Many people live in false hope. It is on false hope that every casino makes its dirty money and that every crook uses to lure his victims to invest in questionable schemes. The sad thing is that the victim is as much to blame as the con-artist. While it is terrible to see people live in the false hope that their ten dollars are suddenly going to become ten million, it is even worse to see people gamble with their souls and eternity. People who put their trust, hope and confidence in a religion that cannot save them are to be pitied. But the men who assure people that everything is well when it is not, are to be condemned.
Most of us have probably been to funerals where the preacher assured everyone that the departed has gone to “a better place”. Many of us have also known deep down in our hearts that it is more likely that many of the poor departed have gone to hell because of the evidence of their lives. (I know that God alone is the judge, but the Bible also teaches that we will know men by their fruit.) No matter how much the preacher wants to comfort the grieving family, to lie about such a serious thing is inexcusable, especially when those preachers are also inferring that living can continue in their sin, in the end we will all go to heaven – together with our dogs and cats.
But an even greater crime is the thousands of preachers of all denominations that see it as their mission to give people some “assurance of salvation” when there is no evidence that the poor individual is actually born-again. I clearly remember as a young preacher, how my elders taught me to point people to certain pet verses in the Bible (like John 1:12) that will give them an assurance of salvation. Many Bibles that contain lists of scriptures appropriate for different circumstances also contain a list of verses that will give the reader assurance of salvation. It seems every preacher has in his arsenal a bunch of sermons that will assure people that they are saved.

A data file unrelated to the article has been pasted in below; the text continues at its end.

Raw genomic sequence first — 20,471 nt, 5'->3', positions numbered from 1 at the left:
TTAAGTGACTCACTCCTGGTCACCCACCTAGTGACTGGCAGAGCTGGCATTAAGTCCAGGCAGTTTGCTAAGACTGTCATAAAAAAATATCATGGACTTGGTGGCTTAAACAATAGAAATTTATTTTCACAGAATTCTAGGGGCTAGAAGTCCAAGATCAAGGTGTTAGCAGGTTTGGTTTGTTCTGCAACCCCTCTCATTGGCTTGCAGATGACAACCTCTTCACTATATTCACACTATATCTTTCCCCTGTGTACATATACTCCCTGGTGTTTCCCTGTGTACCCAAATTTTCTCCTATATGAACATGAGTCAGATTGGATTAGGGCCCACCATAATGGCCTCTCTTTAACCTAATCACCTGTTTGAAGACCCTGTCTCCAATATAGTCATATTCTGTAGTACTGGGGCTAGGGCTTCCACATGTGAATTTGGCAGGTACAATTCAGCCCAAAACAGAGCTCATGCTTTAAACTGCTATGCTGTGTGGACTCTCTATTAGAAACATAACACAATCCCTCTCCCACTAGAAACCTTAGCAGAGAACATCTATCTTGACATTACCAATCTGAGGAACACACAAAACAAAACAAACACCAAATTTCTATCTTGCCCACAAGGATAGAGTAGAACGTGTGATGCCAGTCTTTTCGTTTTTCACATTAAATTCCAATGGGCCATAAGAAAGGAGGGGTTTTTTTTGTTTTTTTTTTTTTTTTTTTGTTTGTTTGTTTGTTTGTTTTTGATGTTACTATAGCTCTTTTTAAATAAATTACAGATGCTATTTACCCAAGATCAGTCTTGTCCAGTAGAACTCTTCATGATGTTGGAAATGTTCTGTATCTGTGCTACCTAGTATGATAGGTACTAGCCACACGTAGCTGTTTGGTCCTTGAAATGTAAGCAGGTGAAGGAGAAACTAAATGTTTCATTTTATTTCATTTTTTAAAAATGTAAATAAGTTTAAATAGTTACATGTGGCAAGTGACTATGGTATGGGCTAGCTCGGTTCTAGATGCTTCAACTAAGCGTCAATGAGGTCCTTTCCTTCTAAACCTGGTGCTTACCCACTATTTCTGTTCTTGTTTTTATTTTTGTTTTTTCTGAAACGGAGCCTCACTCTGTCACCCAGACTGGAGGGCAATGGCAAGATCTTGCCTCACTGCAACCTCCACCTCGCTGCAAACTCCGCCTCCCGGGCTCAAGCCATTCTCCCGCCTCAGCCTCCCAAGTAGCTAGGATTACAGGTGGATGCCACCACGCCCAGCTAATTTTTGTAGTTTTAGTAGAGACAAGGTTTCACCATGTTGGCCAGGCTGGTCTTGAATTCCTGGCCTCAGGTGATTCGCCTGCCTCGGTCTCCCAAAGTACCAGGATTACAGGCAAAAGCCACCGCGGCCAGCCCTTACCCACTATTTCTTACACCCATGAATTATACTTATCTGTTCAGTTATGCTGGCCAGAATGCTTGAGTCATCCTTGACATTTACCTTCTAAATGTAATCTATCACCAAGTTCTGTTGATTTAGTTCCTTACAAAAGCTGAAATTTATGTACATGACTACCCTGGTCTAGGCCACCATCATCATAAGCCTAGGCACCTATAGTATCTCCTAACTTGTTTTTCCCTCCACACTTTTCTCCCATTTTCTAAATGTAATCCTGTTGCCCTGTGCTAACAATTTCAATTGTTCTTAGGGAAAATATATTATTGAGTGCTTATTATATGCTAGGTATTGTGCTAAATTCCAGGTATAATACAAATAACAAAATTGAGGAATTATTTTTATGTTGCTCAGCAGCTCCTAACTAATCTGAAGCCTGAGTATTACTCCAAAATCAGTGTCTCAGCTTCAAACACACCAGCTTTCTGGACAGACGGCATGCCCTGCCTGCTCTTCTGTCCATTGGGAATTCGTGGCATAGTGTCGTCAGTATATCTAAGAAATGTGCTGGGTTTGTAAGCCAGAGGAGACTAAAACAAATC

The typical conversation with someone who is uncertain usually goes something like this: Enquirer: “I don’t feel I’m saved”. Counselor: “We don’t go by feelings but by faith. Did you ask Jesus into your heart / pray the sinner’s prayer / respond to the appeal?” Enquirer: “Yes”. Counselor: “Then you are most certainly born-again – just believe it and quote John 1:12.” I’m sure this conversation takes place many times every day in every part of the world. But is this the truth?
No, it is a pack of lies. How can anyone assure someone they are saved when the sinner has not truly come to salvation? Is our job to make people feel comfortable and secure or is it to snatch souls from the flames and to make absolutely sure that people have been truly born again by the Spirit of God? (By the way the same thing happens when people are assured they are filled with the Spirit when the evidence says that they are powerless and unchanged, if they are even saved!)